EUBULLETIN: What are, in your opinion, the most problematic parts of the EU’s labour market legislation and why?
J.Tyrowicz: Being an economist, I tend to marginalise the role of legislation. Not because it does not matter, but because when there is a will, there usually is also a way. Each solution degenerates gradually and it is true for all legal arrangements as well. We have learnt that any asymmetry in legislation implies segmentation in practice. Yet, most stakeholders prefer fighting to promote new silver-bullet-type solutions to revising the previous ones and their continuous adaptation and improvement. There are few notable exceptions in Europe – e.g. the Netherlands – but usually a talk about labour market legislation is a shallow and evidence-less discussion among few poorly informed stakeholders, so I tend to leave it to them.
What we do need, though, is recognition that we cannot continue the same way. But that sort of recognition is fairly individual. Each firm separately needs to rethink what they would (prefer to) do should a new crisis arrive. Each person needs to rethink what alternative strategy for life would make them better off. High quality advice is indispensable, but the responsibility is and will continue to be ours.
EUBULLETIN: What European country has, in your view, the most efficient labour market and the related legislation?
J.Tyrowicz: If I were to choose one, I would obviously say: the Netherlands. Having said that, the unique set of solutions that works in the Netherlands cannot be mechanically replicated anywhere else. On top of this, the Dutch themselves recognize some of the adverse effects of the solutions they have been developing and will eventually work on refinements. If one wants perfect solutions, I am afraid they are only available in locations such as heaven, but even in such a case, odds are it doesn’t even exist.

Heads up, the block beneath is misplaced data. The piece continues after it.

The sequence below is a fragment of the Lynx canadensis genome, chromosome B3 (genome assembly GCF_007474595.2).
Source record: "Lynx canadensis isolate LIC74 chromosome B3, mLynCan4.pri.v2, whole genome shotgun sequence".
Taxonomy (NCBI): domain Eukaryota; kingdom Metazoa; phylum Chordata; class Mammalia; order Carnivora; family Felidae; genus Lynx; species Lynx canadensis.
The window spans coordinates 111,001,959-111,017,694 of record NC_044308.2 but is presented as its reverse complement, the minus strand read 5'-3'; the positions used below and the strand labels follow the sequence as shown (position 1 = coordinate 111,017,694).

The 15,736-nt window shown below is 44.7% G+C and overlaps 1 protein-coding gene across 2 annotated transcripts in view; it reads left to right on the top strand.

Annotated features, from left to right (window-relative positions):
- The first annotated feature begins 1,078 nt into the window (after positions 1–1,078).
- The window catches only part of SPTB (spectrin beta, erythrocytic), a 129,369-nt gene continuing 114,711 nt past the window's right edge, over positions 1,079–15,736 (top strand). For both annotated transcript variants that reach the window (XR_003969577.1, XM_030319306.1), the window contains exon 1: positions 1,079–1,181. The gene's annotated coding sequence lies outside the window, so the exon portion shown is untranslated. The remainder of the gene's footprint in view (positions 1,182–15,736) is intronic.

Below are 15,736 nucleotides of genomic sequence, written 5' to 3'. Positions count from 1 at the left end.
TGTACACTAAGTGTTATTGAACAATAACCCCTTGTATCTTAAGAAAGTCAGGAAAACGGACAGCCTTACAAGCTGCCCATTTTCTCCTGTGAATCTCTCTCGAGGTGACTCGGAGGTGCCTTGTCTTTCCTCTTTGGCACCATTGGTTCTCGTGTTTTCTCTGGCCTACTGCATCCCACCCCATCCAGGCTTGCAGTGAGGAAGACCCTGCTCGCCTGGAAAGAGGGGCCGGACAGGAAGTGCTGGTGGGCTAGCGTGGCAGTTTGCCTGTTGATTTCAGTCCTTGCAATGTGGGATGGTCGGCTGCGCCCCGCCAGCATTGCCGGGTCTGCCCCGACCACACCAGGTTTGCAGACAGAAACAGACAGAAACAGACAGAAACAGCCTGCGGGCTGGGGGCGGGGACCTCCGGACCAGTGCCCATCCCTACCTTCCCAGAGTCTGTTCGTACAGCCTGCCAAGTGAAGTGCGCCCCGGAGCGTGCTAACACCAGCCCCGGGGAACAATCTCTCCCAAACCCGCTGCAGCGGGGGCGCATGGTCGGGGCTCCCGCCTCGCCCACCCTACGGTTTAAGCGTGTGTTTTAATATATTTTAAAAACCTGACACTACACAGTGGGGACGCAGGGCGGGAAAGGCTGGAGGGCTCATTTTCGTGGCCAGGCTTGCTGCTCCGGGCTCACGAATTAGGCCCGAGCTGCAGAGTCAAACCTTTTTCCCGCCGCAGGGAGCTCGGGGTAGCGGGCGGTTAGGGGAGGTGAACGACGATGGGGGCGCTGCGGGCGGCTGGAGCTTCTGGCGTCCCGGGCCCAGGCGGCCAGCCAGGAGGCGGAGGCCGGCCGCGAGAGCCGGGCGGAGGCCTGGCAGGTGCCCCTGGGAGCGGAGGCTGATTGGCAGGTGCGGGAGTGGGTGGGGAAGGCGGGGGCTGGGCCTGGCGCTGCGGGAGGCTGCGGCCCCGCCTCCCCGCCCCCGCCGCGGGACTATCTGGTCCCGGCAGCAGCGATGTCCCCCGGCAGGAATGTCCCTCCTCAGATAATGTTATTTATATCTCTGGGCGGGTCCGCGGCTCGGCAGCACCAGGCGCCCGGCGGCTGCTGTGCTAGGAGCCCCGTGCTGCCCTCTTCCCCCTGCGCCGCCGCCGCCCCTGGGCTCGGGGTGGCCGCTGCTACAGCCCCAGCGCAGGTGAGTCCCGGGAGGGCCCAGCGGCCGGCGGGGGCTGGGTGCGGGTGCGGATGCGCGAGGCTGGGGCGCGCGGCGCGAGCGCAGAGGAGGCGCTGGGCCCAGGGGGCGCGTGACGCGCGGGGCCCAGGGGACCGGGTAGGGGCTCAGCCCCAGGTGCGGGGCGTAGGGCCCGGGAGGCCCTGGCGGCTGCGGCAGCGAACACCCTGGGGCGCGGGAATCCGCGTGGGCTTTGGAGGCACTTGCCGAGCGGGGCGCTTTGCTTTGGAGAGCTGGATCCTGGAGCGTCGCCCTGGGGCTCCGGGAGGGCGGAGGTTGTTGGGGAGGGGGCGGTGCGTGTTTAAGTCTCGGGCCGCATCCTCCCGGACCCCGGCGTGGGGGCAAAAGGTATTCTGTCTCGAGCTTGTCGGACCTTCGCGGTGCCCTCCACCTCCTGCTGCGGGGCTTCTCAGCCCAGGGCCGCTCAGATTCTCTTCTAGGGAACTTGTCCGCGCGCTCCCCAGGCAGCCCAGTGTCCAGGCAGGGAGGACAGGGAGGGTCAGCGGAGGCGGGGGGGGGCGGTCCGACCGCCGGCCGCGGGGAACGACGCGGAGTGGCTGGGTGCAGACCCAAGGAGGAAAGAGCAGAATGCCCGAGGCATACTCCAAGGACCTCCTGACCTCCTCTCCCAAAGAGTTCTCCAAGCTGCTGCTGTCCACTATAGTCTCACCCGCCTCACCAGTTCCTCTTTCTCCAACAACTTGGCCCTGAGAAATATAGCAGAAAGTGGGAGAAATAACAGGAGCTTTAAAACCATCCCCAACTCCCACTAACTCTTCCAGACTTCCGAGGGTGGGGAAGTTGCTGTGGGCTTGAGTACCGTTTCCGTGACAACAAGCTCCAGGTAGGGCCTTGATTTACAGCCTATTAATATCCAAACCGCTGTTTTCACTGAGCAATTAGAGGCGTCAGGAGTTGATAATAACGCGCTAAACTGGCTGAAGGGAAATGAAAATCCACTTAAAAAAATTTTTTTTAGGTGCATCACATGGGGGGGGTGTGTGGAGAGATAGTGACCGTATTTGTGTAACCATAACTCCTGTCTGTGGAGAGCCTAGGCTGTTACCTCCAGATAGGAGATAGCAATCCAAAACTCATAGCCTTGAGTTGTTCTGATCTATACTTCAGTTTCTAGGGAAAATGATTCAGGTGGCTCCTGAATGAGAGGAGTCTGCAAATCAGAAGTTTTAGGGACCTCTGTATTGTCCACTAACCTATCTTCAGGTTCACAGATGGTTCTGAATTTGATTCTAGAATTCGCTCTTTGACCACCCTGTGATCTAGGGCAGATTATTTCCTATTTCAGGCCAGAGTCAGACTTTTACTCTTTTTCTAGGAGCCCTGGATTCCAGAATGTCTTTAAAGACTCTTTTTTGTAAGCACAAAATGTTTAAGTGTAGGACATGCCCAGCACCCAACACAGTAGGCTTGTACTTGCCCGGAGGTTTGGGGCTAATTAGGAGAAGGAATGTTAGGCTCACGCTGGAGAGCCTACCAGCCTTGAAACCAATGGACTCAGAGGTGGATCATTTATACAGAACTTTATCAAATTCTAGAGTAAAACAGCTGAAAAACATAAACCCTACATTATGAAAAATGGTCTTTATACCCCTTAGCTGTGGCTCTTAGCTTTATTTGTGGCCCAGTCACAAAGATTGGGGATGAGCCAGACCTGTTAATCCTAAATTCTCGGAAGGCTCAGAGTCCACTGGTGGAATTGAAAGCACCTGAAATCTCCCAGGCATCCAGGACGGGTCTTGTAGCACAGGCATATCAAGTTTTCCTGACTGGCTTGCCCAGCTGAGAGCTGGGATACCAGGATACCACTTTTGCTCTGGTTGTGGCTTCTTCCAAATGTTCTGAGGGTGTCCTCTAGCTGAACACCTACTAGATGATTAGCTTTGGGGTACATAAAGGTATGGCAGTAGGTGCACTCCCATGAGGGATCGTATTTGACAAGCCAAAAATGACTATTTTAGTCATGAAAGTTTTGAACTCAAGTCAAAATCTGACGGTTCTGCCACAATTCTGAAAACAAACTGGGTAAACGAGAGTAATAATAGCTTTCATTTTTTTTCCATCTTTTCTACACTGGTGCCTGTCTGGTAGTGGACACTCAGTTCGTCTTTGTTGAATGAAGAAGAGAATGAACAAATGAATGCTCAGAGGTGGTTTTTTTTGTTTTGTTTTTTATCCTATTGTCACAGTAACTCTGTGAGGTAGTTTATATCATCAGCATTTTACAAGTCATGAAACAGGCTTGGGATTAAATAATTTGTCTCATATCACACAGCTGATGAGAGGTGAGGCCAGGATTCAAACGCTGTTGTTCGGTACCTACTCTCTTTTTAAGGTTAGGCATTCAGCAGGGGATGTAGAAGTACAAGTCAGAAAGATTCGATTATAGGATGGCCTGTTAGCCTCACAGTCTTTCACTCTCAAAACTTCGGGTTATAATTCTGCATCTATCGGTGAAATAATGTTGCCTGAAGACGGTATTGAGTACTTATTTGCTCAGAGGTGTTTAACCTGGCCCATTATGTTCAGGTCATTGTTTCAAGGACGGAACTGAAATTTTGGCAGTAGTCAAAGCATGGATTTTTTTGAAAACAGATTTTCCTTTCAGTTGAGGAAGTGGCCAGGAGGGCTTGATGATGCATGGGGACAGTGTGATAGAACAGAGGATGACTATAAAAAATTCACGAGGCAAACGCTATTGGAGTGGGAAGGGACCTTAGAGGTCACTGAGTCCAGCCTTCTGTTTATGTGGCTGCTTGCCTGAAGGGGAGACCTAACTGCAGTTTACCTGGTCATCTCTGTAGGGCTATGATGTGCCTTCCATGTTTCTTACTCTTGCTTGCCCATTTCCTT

EUBULLETIN: A lot has been discussed about the recovery from the recent and perhaps still ongoing crisis. It seems that the crisis is safely over in the United States while it is slowly coming towards the end in Europe. Do you think that the speed of the recovery between the US and the EU depends on some underlying differences between their respective labour markets?
J.Tyrowicz: US economy indeed seems to be on a recovery path, but the question on whether it is the same growth path remains open. More and more doubts persist in both theoretical literature and in policy debates. I believe it is really too early to discuss the speed of recovery and the recovery itself. Also, as much as there is no such “thing” as in the EU, there is also no such thing as a general recovery in the US. In many of the US states – as in the case of some EU countries – the level of GDP per capita remains short of the pre-crisis level, whereas the opposite is true for the unemployment. Also, the US is only now learning what the EU has known for a long time – the problem of inactivity also known as NEETs, i.e. people able to work, not in employment, education or training. All these topics will continue to shape the speed and form of recovery on both sides of the Atlantic.